Barack Obama has gone back on the attack against Republican rival Mitt Romney as the president's campaign team vowed to learn lessons from his muted performance in the first presidential debate.
Speaking to a rally of about 12,000 people, Mr Obama accused the former Massachusetts governor of being untruthful during the 90-minute debate in Denver.
"When I got onto the stage, I met this very spirited fellow who claimed to be Mitt Romney," he said.
"But it couldn't have been Mitt Romney, because the real Mitt Romney has been running around the country for the last year promising \$5 trillion in tax cuts that favour the wealthy. The fellow on stage last night said he didn't know anything about that.
"If you want to be president, you owe the American people the truth."
Mr Romney, who appeared confident and relaxed during the debate, basked in the plaudits for his performance as he addressed a fundraising event in Colorado before flying to Virginia.
He told hundreds of delegates at the Conservative Political Action Conference that Americans had seen two contrasting visions for the future on stage in Denver.
"I saw the president's vision as trickle-down government and I don't think that's what America believes in," Romney said. "I see instead a prosperity that comes through freedom."
The Republican presidential hopeful, who has been trailing in key states, had needed a good performance in the first of the three debates after a number of missteps,such as comments disparaging 47% of Americans as being dependent on the government and his response to attacks on a US compound in Libya.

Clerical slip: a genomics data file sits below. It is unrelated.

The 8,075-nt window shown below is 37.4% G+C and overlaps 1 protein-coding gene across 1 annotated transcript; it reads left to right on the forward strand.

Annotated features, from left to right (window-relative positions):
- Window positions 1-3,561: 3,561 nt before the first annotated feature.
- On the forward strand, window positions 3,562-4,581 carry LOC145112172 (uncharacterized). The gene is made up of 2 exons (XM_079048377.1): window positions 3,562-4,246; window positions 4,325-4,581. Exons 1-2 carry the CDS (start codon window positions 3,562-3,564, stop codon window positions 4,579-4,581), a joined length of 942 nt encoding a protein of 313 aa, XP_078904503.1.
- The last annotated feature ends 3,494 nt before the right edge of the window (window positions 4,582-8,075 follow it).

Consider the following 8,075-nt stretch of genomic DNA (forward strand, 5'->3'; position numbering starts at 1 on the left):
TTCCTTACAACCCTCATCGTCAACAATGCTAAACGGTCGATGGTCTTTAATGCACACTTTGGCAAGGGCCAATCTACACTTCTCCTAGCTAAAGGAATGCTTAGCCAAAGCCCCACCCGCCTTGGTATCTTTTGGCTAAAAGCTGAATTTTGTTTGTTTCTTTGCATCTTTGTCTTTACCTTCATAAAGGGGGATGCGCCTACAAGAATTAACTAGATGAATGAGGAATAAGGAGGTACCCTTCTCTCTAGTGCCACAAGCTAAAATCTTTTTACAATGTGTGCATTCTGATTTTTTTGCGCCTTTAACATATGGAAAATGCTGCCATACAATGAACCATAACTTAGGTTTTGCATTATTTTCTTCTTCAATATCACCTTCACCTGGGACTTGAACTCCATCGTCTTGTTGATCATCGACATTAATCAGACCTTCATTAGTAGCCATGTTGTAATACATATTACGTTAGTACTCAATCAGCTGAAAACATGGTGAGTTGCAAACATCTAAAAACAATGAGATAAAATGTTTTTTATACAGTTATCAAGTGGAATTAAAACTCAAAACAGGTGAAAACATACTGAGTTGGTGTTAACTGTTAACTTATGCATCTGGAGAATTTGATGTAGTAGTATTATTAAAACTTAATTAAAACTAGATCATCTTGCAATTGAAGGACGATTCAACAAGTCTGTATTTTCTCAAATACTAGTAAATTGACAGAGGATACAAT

And polls taken after the face-off showed he had gained some ground on his rival.
According to a Reuters/Ipsos poll, Romney is now viewed positively by 51% of voters, the first time he has enjoyed a net positive in the race. Obama's favorability rating remained unchanged at 56%.
Voters now see Mr Romney as a better bet to boost the economy, spur job creation and manage the budget deficit, the poll suggested.
He also narrowed Mr Obama's advantage on taxes, the Social Security retirement programme and the Medicare health insurance programme for the elderly and disabled.
The President, however, appeared to suffer little damage with 54% of people surveyed saying their opinion of him had not changed, while 16% said their opinion had improved and 18% said they viewed him more negatively.
Obama's campaign has conceded that the incumbent must be sharper in countering his opponent and crisper in explaining his ideas to the American people.
"We are going to take a hard look at this," Strategist David Axelrod said. "I'm sure we will make adjustments."
More than 67 million Americans watched the debate on television, a 28% increase on the 52.4 million who saw Mr Obama take on John McCain in the first debate in 2008.
The next two debates are October 16 in New York and October 22 in Florida.
Vice President Joe Biden and Romney's running mate, congressman Paul Ryan, will also face each other on October 11 in Kentucky.